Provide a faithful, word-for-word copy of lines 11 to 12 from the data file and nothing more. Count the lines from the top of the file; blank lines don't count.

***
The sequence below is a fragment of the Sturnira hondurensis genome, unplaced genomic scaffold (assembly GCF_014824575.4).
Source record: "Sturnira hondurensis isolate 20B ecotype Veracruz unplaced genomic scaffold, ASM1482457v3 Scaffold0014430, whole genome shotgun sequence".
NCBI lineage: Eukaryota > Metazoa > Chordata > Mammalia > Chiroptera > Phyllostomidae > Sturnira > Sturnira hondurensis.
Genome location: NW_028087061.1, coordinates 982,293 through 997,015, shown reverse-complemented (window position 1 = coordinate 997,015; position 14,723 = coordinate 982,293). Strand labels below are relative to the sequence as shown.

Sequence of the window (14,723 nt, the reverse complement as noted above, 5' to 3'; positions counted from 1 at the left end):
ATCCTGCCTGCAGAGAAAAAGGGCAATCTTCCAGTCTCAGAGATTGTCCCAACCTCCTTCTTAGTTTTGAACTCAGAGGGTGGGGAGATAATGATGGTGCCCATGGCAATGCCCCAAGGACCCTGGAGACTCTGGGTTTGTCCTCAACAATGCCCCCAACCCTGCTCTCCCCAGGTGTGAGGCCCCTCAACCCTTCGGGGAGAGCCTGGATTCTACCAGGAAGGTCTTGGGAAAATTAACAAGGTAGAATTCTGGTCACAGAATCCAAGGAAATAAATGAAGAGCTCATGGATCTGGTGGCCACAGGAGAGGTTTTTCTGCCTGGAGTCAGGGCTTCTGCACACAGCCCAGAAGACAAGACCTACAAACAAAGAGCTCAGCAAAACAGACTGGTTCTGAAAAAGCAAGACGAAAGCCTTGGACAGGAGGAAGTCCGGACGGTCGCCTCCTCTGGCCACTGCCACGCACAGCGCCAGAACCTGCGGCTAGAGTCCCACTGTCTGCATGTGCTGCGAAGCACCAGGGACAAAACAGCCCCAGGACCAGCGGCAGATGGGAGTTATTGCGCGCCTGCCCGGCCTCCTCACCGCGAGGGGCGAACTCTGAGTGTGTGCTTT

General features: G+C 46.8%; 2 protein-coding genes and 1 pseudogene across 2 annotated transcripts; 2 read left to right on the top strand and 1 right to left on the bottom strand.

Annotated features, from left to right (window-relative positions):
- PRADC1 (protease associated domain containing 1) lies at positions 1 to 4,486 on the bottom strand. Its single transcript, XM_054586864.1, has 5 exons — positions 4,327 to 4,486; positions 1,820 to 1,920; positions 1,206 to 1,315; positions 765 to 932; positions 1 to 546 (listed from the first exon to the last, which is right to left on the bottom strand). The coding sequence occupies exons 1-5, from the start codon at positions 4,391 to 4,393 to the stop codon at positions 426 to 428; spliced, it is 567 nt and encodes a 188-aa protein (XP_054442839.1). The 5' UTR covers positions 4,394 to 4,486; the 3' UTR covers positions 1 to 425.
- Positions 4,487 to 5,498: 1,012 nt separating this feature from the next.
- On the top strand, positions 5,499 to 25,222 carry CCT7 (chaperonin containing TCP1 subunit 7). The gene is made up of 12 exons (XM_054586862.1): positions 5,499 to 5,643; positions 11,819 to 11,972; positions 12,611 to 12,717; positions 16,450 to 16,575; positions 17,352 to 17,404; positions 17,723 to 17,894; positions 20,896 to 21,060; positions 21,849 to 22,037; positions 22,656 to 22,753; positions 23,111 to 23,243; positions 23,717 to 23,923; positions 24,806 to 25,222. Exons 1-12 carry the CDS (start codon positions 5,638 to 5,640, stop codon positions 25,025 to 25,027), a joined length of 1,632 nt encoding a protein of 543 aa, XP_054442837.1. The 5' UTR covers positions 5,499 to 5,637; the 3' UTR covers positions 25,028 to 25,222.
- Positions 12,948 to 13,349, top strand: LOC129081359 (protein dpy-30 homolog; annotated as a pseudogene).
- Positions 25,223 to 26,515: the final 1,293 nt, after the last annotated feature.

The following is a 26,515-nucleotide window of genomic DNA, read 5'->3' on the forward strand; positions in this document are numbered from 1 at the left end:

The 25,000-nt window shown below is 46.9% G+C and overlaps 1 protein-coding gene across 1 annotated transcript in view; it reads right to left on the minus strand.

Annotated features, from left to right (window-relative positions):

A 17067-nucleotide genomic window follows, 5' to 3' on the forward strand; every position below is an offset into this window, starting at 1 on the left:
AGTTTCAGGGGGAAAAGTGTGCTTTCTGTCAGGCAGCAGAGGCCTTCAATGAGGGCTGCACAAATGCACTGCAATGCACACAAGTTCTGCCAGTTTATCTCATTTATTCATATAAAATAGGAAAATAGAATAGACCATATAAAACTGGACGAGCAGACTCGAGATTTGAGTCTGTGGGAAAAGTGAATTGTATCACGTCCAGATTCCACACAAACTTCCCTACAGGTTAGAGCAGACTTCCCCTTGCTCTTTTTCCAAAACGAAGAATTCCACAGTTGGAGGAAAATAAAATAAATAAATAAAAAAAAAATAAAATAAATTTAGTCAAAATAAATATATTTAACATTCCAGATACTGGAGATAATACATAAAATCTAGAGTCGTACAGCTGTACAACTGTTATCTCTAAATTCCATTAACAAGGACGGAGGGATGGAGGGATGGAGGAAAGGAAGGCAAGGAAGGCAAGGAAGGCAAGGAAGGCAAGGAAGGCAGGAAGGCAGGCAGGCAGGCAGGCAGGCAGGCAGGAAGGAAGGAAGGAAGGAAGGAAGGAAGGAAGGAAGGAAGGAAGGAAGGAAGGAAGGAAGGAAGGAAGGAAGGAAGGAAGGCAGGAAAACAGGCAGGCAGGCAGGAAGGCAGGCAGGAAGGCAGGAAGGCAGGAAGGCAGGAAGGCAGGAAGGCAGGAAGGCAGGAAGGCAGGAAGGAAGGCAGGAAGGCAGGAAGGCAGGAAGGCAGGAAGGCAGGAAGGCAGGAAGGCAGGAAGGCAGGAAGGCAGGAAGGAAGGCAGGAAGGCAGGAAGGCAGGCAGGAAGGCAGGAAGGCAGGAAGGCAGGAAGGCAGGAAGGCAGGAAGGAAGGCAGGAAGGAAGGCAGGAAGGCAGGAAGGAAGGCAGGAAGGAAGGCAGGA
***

- On the top strand, positions 5,499 to 25,222 carry CCT7 (chaperonin containing TCP1 subunit 7). The gene is made up of 12 exons (XM_054586862.1): positions 5,499 to 5,643; positions 11,819 to 11,972; positions 12,611 to 12,717; positions 16,450 to 16,575; positions 17,352 to 17,404; positions 17,723 to 17,894; positions 20,896 to 21,060; positions 21,849 to 22,037; positions 22,656 to 22,753; positions 23,111 to 23,243; positions 23,717 to 23,923; positions 24,806 to 25,222. Exons 1-12 carry the CDS (start codon positions 5,638 to 5,640, stop codon positions 25,025 to 25,027), a joined length of 1,632 nt encoding a protein of 543 aa, XP_054442837.1. The 5' UTR covers positions 5,499 to 5,637; the 3' UTR covers positions 25,028 to 25,222.
- Positions 12,948 to 13,349, top strand: LOC129081359 (protein dpy-30 homolog; annotated as a pseudogene).